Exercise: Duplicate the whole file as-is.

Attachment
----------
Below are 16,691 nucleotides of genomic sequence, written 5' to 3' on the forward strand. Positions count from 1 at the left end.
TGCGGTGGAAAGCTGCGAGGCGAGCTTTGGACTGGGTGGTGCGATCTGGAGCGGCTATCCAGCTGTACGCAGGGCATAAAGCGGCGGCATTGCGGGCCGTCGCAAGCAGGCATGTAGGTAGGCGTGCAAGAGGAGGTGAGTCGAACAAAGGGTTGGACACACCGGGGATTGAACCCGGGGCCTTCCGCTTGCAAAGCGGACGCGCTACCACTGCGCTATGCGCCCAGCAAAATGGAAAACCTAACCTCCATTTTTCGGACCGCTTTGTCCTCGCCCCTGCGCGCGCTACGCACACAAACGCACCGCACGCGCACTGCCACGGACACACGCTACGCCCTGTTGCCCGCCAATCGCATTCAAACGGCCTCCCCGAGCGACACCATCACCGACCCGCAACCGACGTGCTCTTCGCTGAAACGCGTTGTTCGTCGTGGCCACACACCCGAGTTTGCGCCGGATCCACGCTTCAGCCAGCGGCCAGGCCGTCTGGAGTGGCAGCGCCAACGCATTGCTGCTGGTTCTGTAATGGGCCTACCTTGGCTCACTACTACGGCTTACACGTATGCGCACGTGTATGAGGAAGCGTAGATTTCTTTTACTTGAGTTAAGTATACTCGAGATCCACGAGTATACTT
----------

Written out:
Below are 16,691 nucleotides of genomic sequence, written 5' to 3' on the forward strand. Positions count from 1 at the left end.
TGCGGTGGAAAGCTGCGAGGCGAGCTTTGGACTGGGTGGTGCGATCTGGAGCGGCTATCCAGCTGTACGCAGGGCATAAAGCGGCGGCATTGCGGGCCGTCGCAAGCAGGCATGTAGGTAGGCGTGCAAGAGGAGGTGAGTCGAACAAAGGGTTGGACACACCGGGGATTGAACCCGGGGCCTTCCGCTTGCAAAGCGGACGCGCTACCACTGCGCTATGCGCCCAGCAAAATGGAAAACCTAACCTCCATTTTTCGGACCGCTTTGTCCTCGCCCCTGCGCGCGCTACGCACACAAACGCACCGCACGCGCACTGCCACGGACACACGCTACGCCCTGTTGCCCGCCAATCGCATTCAAACGGCCTCCCCGAGCGACACCATCACCGACCCGCAACCGACGTGCTCTTCGCTGAAACGCGTTGTTCGTCGTGGCCACACACCCGAGTTTGCGCCGGATCCACGCTTCAGCCAGCGGCCAGGCCGTCTGGAGTGGCAGCGCCAACGCATTGCTGCTGGTTCTGTAATGGGCCTACCTTGGCTCACTACTACGGCTTACACGTATGCGCACGTGTATGAGGAAGCGTAGATTTCTTTTACTTGAGTTAAGTATACTCGAGATCCACGAGTATACTT